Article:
Thursday, July 21, 2011

Trip Report: Hustler Casino

As I mentioned in my last post, I finally broke through with a decent win at the Commerce Casino.  I followed up my win at Commerce with a nice session at Hustler.  The Hustler Casino is quite a bit closer to my hotel, so I decided to head out for dinner prior to my session.  Since I was in the mood for sushi, the front desk recommended a small hole-in-the-wall restaurant, Sakura Japanese Restaurant and Sushi Bar in Los Angeles.  I highly recommend it; prices were incredibly cheap and the food was very good - particularly for the price.

Entrance to the Hustler Casino
Stomach filled, I headed out to Larry Flynt's casino.  The casino is somewhat small, with an understated entrance.  I was figuring there would be tons of neon, bright lights and half-dressed women roaming the property, akin to what I'd imagine the Playboy mansion is like.  At any rate, I was not there to check out women nor party it up; I was there to make some money.

The poker floor at Hustler Casino
Consistent with the exterior, the interior was pleasant and clean, but smaller than the cavern I had seen at the Commerce on the prior night.  The buy in structures for Hustler are different, as well.  They offered a 1 / 3 game (I think; perhaps it was 1 / 2) with a lower buy in, but 2 2 / 5 games - one with a $100 - $300 buy in and one with a $300 - $500 buy in.  I opted for the 2 / 5 $300 buy in game, starting with $200.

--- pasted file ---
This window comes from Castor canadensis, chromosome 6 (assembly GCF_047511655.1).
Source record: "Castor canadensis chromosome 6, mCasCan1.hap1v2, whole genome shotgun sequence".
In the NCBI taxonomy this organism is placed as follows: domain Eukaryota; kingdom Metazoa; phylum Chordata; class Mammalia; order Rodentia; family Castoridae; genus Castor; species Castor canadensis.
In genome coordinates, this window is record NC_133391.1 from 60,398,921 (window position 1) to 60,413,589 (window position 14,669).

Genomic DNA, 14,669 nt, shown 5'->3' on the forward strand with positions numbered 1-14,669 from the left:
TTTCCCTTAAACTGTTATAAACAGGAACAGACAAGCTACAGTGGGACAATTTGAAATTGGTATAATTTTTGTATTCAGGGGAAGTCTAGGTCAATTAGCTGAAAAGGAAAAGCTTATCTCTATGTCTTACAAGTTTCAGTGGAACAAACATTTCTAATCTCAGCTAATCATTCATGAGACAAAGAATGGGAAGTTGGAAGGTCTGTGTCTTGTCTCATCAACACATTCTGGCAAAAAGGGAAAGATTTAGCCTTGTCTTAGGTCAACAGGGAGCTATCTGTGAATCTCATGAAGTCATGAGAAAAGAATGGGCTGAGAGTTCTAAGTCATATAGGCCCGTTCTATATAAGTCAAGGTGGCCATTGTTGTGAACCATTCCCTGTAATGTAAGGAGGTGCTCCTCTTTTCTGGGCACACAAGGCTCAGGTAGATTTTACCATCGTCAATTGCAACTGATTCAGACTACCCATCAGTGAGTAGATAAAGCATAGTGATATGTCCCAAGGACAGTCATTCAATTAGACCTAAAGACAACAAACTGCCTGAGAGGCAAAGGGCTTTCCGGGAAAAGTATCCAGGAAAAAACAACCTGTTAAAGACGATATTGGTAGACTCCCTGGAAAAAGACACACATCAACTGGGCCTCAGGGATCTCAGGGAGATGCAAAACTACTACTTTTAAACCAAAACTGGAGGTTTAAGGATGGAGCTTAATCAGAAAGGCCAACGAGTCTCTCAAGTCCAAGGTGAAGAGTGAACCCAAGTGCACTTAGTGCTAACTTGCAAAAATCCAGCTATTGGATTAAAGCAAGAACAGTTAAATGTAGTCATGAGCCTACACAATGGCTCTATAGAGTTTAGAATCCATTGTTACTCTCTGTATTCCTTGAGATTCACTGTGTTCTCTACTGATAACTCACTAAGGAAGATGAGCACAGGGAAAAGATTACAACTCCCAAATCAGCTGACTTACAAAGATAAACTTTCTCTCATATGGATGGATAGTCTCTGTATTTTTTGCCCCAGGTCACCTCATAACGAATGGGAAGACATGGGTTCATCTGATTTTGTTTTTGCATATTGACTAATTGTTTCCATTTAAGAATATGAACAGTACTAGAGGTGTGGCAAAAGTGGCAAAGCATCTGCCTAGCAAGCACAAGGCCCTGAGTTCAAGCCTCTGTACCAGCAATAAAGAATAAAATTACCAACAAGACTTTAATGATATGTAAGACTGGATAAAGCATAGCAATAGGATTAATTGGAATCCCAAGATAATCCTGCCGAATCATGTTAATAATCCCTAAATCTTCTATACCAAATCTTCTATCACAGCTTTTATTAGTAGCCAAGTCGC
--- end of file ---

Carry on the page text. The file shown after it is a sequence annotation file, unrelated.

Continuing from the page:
Having had one prior experience with a 2 / 5 game, the players at this game seemed unlike prior players I have encountered.  The action was typically loose passive - players limp / calling large raises to check / fold cbets.  I got nice value from JTs to a pocket second pair on a Jack high board, and stacked a player with a turn check / raise where I flopped a set to another player's AA (which totally tilted him, FTW!), but other than that, I had very few decisions.  The one "threat" at the table wound up quitting, leaving me as the table aggro.

A few observations: In this game, I would constantly raise my button to the limpers - a price of $40 would force the limpers to fold, as they were not keen on playing a large pot out of position.  In this game, players were able to fold their hands a lot easier than the 2 / 3 or 1 / 2 games I have played.  Finally, I walked away with a decent profit of $475 for the 3-4 hours of play - not a bad profit for a Wednesday night.

The coolest thing about the night, though, was a fellow player who was involved with movie production - a contractor who started a company applying EVMS to movie schedules / costs.  This is in my bailiwick as an engineer, so my interest was definitely piqued.  We exchanged emails and he'll hopefully contact with future opportunity.

1 comment:

  1. nice. love the reports/photos. I might be out that way in august, your reports will come in handy!


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